The musical heist of the 20th century: How a gang of British lads stole Bob Dylan from Woodstock

We discover the remarkable story of the 1969 Isle of Wight pop festival

1969:  American singer-songwriter Bob Dylan in concert at the Isle of Wight Pop Festival.  (Photo by William Lovelace/Express/Getty Images)
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In the early summer of 1969, preparations were well advanced for what would be remembered as the world’s greatest festival of rock music.

The venue, in a small town called Bethel, just 80 kilometres from the town of Woodstock in Upstate New York, had been chosen with care.

Not only was Woodstock a thriving artists’ colony and centre for 1960s counter-culture, it was also the home of Bob Dylan, the biggest name in popular music and the voice of an entire generation.

In 1969, Dylan was living as a near-­recluse, the result of a bad motorcycle accident three years earlier that coincided with a period of artistic burnout. But there were well-sourced rumours that he was ready to perform again, and where better than in his own backyard? For the organisers of Woodstock, their festival was the obvious choice for Dylan's comeback.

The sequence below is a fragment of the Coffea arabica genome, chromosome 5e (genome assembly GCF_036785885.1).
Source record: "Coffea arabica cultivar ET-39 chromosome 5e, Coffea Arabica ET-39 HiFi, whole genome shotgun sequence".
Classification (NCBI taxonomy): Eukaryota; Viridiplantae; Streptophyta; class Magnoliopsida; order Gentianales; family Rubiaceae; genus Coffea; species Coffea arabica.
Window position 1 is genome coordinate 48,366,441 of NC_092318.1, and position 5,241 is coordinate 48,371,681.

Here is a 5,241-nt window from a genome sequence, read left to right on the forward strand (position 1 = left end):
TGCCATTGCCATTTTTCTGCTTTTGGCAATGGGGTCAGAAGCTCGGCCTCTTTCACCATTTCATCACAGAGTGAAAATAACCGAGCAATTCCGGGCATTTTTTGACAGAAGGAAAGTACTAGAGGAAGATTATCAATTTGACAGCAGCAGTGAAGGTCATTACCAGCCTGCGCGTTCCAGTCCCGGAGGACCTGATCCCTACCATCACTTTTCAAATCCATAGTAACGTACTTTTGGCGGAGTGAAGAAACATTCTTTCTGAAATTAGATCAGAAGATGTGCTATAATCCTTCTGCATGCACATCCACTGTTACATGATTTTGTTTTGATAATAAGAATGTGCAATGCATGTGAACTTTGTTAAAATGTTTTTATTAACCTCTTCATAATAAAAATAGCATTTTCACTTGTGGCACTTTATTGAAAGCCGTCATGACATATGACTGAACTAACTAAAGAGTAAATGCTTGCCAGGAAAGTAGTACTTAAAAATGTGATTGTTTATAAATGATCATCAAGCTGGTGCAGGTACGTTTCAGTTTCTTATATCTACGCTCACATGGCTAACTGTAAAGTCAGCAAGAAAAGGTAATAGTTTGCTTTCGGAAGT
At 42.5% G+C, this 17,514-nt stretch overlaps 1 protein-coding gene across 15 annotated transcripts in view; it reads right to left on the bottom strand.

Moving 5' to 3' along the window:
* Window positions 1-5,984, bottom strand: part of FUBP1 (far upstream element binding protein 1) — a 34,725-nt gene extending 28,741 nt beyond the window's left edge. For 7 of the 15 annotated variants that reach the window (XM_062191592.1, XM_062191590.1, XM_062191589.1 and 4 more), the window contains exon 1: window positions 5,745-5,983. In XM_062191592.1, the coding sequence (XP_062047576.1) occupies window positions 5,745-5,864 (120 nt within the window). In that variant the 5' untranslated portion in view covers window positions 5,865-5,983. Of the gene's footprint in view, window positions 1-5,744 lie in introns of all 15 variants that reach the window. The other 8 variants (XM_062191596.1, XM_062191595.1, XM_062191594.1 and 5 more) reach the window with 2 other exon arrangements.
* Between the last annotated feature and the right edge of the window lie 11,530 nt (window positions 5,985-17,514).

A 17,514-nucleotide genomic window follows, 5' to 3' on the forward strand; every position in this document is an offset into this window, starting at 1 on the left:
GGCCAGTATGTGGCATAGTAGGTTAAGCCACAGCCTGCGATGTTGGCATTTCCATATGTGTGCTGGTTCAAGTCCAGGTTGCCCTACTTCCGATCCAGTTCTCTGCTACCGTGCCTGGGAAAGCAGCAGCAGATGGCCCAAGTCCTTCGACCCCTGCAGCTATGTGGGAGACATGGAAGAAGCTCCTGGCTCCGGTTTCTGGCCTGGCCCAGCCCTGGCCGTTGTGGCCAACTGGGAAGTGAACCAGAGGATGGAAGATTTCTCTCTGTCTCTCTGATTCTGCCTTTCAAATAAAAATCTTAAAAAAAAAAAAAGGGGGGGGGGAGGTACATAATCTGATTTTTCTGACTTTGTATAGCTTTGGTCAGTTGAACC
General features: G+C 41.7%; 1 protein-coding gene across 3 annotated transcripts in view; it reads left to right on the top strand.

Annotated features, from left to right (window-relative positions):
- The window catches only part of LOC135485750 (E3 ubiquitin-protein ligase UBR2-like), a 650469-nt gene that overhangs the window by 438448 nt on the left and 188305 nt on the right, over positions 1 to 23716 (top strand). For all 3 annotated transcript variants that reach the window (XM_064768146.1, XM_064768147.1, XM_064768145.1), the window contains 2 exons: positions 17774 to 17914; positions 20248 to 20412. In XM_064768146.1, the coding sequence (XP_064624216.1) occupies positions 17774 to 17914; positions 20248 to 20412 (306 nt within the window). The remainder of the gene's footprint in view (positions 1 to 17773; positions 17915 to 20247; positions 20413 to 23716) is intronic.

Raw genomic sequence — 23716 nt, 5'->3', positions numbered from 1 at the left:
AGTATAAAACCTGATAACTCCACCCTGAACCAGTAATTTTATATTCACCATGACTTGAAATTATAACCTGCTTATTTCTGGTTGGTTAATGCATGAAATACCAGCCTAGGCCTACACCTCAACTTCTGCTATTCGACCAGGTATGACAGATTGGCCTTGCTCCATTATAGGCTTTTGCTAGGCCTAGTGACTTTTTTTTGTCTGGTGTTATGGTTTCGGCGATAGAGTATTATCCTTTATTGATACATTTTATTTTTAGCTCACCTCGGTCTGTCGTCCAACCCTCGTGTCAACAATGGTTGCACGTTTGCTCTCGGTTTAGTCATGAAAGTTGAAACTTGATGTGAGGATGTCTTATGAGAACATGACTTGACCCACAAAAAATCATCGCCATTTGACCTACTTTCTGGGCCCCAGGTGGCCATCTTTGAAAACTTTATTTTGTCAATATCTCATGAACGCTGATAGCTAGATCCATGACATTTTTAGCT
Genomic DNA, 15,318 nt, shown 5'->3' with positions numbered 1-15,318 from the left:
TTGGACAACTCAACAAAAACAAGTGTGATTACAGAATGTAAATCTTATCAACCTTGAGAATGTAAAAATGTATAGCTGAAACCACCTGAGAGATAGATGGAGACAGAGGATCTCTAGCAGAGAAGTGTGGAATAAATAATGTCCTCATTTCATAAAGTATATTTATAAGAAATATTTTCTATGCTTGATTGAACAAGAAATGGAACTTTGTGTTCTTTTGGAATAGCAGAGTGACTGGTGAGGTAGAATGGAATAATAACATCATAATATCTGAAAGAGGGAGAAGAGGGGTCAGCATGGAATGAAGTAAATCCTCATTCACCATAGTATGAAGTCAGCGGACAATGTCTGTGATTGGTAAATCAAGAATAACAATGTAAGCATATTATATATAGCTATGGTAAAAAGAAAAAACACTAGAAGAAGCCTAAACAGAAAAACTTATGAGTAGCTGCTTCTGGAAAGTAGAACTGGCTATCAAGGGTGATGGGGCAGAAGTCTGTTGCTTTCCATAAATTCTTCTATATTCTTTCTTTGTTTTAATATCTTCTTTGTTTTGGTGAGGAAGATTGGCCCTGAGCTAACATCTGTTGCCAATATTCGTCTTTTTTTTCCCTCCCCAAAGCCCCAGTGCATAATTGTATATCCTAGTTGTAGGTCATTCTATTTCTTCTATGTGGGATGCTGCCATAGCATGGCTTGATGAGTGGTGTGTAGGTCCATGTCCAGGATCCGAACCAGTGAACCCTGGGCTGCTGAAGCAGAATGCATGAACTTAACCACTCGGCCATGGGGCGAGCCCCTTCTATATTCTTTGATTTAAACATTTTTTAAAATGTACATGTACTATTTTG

Except that it wasn't. Instead, Dylan chose to make his return more than 6,000km away, on an island off the coast of ­England: the Isle of Wight. So how did the rival 1969 Isle of Wight Festival pull off this astonishing coup? Book publisher Peter Harrigan knows exactly what happened – because he was there.

UNITED KINGDOM - JANUARY 01:  Members of the audience wait to see Bob DYLAN at the Isle of Wight music Festival in the summer of 1969.  (Photo by Keystone-France/Gamma-Keystone via Getty Images)
A crowd waits to see Bob Dylan at the Isle of Wight music festival in the summer of 1969. Getty Images

Harrigan is the founder of Medina Publishing, which has a string of successful titles about the UAE and the Gulf, but 50 years ago, he was a teenager growing up on the Isle of Wight, about to become part of the gang that carried out the musical heist of the century: stealing Bob Dylan from Woodstock.